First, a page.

Inverloch Whiting on Yabbies
  |  First Published: December 2005

Anderson Inlet is renowned for its ever changing sand banks, which can pose a quite a hazard for visiting anglers and even the not so observant locals.

Like the sands, the fishing is constantly changing although with the warmer water, it’s really started to fire. Michael Cawley at Rod Bending’s Fishing at Inverloch says there has been very good numbers of salmon to 2kg throughout the Inlet from the entrance to Mahers Landing. Lures and whitebait have been successful and down towards the deeper water near the entrance, plenty of good size whiting are taking bass yabbies and pipis.

Mahers Landing has been productive for salmon, silvers and gummies that have been taking a variety of baits, mainly on the run-in tide. Mixed in with these quality fish are any number of midget flathead and whiting. I guess that’s just something we have to put up with.

Venus Bay is still good for bags of salmon to the 2.5kg mark on the run-in tide. At night there have been quite a few gummy sharks and good size flathead taken on squid, pilchard and fresh fish fillets.

Ray Mountain at Shallow Inlet says that this is shaping up to be a bumper season. He should know because he has had the caravan park in that part of the world for the last 8 years. He says that salmon to 3kg have been caught on baits and lures near the entrance. Further up the channel he says that two of his regulars, Ron Girling and Peter ‘Grumpy’ Rawson, had a great time recently on whiting to 40cm on pipis. They also caught plenty of mullet. Other anglers have been catching flathead to 3.5kg. Snapper to 45cm have not been uncommon along with 1.5m gummies. Add to that good numbers of silvers and it’s easy to see why the Inlet is a popular destination for fishermen at this time of year.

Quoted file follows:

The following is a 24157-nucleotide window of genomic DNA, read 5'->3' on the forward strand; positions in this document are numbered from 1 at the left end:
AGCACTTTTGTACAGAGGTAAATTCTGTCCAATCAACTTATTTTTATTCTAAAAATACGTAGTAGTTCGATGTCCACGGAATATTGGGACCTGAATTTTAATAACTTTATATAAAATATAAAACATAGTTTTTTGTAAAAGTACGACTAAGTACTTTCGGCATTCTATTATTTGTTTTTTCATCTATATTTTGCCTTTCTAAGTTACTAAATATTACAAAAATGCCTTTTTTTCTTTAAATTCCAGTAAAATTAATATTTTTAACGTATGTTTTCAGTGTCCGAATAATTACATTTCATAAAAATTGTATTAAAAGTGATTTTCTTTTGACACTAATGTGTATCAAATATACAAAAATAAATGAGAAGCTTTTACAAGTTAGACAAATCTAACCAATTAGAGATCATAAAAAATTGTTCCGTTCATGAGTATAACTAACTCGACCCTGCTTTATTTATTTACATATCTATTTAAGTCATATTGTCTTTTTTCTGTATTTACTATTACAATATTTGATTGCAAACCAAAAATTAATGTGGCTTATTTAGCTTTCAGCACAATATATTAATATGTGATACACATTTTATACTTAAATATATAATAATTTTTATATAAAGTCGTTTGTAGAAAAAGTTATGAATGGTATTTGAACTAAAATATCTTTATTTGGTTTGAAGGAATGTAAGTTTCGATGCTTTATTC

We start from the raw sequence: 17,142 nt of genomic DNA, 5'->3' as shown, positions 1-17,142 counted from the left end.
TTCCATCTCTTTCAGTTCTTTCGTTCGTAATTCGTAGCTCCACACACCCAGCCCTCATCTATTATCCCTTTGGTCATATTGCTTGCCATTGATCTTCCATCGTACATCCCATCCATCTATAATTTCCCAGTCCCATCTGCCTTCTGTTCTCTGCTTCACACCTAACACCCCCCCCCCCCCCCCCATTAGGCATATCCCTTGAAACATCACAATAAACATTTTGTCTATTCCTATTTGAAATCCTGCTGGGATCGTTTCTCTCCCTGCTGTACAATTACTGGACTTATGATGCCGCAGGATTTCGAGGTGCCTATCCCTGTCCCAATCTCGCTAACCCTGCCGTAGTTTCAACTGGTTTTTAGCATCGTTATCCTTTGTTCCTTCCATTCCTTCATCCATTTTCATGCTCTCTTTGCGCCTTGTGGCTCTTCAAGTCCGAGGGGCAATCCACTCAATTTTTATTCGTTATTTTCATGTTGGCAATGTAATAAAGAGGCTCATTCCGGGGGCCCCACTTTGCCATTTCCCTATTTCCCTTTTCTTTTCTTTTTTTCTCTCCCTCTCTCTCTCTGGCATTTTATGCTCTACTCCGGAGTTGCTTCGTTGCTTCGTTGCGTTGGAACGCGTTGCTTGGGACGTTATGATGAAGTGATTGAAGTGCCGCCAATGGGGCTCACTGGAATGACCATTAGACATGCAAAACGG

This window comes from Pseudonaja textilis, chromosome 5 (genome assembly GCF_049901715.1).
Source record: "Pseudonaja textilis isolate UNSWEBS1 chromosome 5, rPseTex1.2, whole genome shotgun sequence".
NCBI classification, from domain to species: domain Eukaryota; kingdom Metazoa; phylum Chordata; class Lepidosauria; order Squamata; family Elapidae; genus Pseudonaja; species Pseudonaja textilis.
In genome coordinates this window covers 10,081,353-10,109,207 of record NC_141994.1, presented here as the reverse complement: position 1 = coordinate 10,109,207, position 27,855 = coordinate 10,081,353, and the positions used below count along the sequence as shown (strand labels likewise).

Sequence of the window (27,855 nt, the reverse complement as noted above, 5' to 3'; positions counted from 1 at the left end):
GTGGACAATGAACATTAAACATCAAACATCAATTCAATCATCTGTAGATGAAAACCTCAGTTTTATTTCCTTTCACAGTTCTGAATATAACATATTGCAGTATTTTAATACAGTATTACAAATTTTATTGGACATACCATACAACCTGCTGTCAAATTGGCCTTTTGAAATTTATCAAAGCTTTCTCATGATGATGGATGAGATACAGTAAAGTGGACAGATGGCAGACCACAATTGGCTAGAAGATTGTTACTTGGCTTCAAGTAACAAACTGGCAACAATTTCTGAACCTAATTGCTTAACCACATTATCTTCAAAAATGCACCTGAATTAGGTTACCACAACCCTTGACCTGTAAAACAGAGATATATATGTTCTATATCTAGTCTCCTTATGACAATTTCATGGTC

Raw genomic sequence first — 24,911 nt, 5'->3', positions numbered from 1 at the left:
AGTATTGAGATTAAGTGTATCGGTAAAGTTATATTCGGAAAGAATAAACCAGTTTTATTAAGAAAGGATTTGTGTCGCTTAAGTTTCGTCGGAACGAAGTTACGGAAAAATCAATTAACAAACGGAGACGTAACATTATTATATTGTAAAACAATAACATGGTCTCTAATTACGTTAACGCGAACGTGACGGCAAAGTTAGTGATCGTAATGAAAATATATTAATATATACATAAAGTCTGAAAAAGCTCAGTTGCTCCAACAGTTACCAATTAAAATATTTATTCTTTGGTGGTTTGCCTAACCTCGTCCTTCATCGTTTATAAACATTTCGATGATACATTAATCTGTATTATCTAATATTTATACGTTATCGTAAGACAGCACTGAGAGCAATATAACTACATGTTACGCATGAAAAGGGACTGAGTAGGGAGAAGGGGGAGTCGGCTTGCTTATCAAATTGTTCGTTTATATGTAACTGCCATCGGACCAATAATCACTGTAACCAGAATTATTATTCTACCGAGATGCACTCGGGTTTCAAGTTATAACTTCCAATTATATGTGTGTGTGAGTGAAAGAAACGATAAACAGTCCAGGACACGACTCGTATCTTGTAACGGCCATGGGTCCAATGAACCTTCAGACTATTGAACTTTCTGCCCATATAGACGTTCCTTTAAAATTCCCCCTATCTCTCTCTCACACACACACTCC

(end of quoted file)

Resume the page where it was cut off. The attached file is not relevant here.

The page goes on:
Looking at the western side of Inverloch, around the Flat Rocks, there have been very good numbers of whiting to 43cm taking bass yabbies. Silvers are also in this area along with garfish, which take a lot of beating on the table, especially when properly boned out.

Further out from Flat Rocks, in the deeper water, there are gummy sharks in good numbers. They have been taking pilchards, sauries, squid and fresh fish fillets. Large couta to over a metre have also been taken, along with good size salmon. The couta can be a nuisance when they bite off lines, possibly when pursuing shiny swivels and terminal tackle. Using dark coloured swivels and hooks when the couta are around is a good tactic.

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